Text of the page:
Almost every languages have variables, constants, classes and objects… but who knew about modules before Ruby was invented? A ruby module is not that easy to define because it can serve two different purposes. If we introduce the word Mixin in our definition, we’re diving into the more complex side of what modules are. Today, I will talk about modules without talking about the mixin functionality.
A module without the mixin functionality?
If the concept of mixins didn’t exist, modules would be so simple… and perhaps a little bit boring. At its heart, a module is a component used to logically regroup similar things. By doing so, 3 good things happen : #1 Your code becomes more organized. #2 You eliminate the risk of name clashes. #3 You become rich, extremely smart AND you become able to move very heavy stuff with the power of your mind. Today, I’d like that you concentrate on the 2 first points. You probably already guessed it right : This is the definition of a namespace.
Sometime, when the application you’re working on is rather big, you may need an additional level to regroup things together. May it be methods, constants or classes, it can makes sense to put all of these things under a common parent for the sake of understanding.
But aren’t classes fit this purpose?
Yes… but not always. Generally, a class contains variables and methods that describe the state and the behavior of an entity (a dog, a user, a story, etc.). A module, on the other hand, is just a name that regroup whatever you think is related. For example, say I have the class “Dog”. This class contains several variables and methods that describe the state and the behavior of a dog. Now, say that I also have a constant called NBR_OF_DOGS_NEEDED_TO_START_A_DOG_PARTY. I *could* put this constant in the class Dog… but it would not be a good idea all that much. This constant isn’t an attribute that describe the state of a dog, it is just something that is related to dogs in general. An idea could be to define a module named DogsRelated and put the class “Dog” as well as the constant NBR_OF_DOGS_NEEDED_TO_START_A_DOG_PARTY in it.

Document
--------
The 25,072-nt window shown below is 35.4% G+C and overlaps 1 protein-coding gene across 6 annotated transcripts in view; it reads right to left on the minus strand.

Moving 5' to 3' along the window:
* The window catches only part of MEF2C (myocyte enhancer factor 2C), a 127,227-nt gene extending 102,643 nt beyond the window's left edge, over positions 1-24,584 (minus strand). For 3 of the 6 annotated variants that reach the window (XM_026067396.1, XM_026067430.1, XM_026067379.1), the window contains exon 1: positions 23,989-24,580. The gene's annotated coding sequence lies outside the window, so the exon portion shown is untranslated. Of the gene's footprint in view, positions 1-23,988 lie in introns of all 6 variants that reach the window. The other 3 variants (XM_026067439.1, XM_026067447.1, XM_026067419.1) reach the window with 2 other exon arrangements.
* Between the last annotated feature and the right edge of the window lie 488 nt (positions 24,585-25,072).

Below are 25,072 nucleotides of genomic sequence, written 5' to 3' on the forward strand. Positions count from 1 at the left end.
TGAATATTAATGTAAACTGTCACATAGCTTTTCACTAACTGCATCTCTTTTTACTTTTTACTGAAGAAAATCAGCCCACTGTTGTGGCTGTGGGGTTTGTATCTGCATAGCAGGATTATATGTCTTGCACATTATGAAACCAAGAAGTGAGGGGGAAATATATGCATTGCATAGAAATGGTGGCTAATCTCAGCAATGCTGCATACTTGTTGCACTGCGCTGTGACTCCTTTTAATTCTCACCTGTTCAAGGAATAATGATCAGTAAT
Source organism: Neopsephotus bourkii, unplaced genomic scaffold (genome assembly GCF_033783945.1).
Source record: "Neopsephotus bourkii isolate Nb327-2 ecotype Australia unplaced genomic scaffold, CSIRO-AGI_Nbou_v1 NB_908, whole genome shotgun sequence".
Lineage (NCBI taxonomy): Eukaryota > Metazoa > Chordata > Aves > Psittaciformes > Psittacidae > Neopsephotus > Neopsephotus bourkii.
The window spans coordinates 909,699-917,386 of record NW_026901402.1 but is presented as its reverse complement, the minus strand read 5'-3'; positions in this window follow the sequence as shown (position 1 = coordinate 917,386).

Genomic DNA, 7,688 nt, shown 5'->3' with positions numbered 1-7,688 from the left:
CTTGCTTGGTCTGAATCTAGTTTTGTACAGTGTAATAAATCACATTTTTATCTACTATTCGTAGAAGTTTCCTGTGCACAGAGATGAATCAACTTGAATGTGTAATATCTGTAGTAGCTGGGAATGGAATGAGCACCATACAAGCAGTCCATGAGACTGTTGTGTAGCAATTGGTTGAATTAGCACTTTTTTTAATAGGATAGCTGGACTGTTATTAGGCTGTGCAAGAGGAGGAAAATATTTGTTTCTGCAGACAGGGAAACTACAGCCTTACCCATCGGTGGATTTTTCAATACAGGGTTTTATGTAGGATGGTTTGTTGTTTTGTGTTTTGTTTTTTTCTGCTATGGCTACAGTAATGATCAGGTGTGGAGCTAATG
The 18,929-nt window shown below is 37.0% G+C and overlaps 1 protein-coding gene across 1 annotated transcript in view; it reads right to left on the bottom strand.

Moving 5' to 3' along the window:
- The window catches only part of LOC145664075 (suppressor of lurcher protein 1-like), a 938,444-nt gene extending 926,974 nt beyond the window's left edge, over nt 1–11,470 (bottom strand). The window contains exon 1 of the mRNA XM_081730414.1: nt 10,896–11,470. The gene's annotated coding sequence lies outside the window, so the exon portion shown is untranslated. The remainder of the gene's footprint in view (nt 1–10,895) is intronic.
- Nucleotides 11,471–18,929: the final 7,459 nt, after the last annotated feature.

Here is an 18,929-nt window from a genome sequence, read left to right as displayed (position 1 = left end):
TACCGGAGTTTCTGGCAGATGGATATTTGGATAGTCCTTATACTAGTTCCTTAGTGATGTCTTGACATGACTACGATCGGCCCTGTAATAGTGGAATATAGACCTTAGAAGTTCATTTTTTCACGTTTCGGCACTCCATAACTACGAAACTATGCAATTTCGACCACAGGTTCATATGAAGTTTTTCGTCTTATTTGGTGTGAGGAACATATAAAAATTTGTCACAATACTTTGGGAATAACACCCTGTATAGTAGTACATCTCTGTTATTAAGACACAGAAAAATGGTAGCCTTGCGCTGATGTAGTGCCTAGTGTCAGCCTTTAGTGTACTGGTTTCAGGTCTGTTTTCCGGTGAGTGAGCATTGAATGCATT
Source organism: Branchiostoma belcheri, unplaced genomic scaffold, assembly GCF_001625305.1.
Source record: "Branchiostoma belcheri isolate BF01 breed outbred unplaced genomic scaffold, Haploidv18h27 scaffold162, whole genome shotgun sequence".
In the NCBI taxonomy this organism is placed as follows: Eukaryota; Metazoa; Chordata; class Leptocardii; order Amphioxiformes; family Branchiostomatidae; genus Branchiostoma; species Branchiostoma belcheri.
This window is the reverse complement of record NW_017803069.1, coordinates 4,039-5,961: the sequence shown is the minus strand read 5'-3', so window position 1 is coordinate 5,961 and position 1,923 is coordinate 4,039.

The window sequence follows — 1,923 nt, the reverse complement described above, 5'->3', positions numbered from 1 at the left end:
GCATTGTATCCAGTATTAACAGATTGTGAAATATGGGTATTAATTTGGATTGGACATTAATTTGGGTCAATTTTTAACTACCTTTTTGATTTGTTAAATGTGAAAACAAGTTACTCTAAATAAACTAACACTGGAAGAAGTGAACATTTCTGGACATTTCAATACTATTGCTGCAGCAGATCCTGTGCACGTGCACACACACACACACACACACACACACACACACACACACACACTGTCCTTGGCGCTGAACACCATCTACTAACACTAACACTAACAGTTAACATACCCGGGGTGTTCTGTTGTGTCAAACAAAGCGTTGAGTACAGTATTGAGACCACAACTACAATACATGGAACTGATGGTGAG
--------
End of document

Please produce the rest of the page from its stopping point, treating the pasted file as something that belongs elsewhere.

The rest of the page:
Another benefit of doing this is that this new module will “protect” the names that it contains. So if you have installed a 3rd party library that also contains a class named Dog… you will still be able to specify which of these classes you want to use at any moment.
module DogsRelated NBR_OF_DOGS_NEEDED_TO_START_A_DOG_PARTY = 5 class Dog def bark puts "Woof..." end def eat puts "..." end def wag_tail puts "I'm doing this because I'm happy" end def give_the_paw puts "Why??" end end end x = 6 charlie = DogsRelated::Dog.new charlie.wag_tail if x >= DogsRelated::NBR_OF_DOGS_NEEDED_TO_START_A_DOG_PARTY
We use the “::” notation to access the constants located inside the module. (The class Dog is also a constant). Remember that the dot “.” is reserved for methods calling.
… and that’s about it. But wait, there is more.
The real interest of ruby modules comes with mixins … more on that in the next part